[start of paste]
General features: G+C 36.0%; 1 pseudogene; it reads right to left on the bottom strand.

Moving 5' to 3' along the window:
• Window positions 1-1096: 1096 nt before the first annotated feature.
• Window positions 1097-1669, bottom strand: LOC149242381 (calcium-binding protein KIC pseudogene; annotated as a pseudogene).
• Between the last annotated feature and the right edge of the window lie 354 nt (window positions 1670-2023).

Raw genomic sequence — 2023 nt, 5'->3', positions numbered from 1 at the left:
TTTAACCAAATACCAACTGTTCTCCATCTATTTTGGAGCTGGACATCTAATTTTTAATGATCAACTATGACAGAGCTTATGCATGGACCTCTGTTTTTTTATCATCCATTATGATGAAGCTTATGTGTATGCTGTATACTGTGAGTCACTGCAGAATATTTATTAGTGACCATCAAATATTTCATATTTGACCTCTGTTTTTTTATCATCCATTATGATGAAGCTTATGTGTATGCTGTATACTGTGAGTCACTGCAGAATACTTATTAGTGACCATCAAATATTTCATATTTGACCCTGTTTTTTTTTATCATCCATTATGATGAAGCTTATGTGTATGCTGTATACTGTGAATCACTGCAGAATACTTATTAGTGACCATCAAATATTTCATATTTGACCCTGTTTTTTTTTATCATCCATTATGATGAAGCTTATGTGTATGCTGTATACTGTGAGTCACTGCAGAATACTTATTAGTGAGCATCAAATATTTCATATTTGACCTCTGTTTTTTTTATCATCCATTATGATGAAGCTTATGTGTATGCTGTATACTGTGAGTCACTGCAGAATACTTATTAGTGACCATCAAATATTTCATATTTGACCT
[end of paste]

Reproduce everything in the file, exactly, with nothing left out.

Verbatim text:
General features: G+C 36.0%; 1 pseudogene; it reads right to left on the bottom strand.

Moving 5' to 3' along the window:
• Window positions 1-1096: 1096 nt before the first annotated feature.
• Window positions 1097-1669, bottom strand: LOC149242381 (calcium-binding protein KIC pseudogene; annotated as a pseudogene).
• Between the last annotated feature and the right edge of the window lie 354 nt (window positions 1670-2023).

Raw genomic sequence — 2023 nt, 5'->3', positions numbered from 1 at the left:
TTTAACCAAATACCAACTGTTCTCCATCTATTTTGGAGCTGGACATCTAATTTTTAATGATCAACTATGACAGAGCTTATGCATGGACCTCTGTTTTTTTATCATCCATTATGATGAAGCTTATGTGTATGCTGTATACTGTGAGTCACTGCAGAATATTTATTAGTGACCATCAAATATTTCATATTTGACCTCTGTTTTTTTATCATCCATTATGATGAAGCTTATGTGTATGCTGTATACTGTGAGTCACTGCAGAATACTTATTAGTGACCATCAAATATTTCATATTTGACCCTGTTTTTTTTTATCATCCATTATGATGAAGCTTATGTGTATGCTGTATACTGTGAATCACTGCAGAATACTTATTAGTGACCATCAAATATTTCATATTTGACCCTGTTTTTTTTTATCATCCATTATGATGAAGCTTATGTGTATGCTGTATACTGTGAGTCACTGCAGAATACTTATTAGTGAGCATCAAATATTTCATATTTGACCTCTGTTTTTTTTATCATCCATTATGATGAAGCTTATGTGTATGCTGTATACTGTGAGTCACTGCAGAATACTTATTAGTGACCATCAAATATTTCATATTTGACCT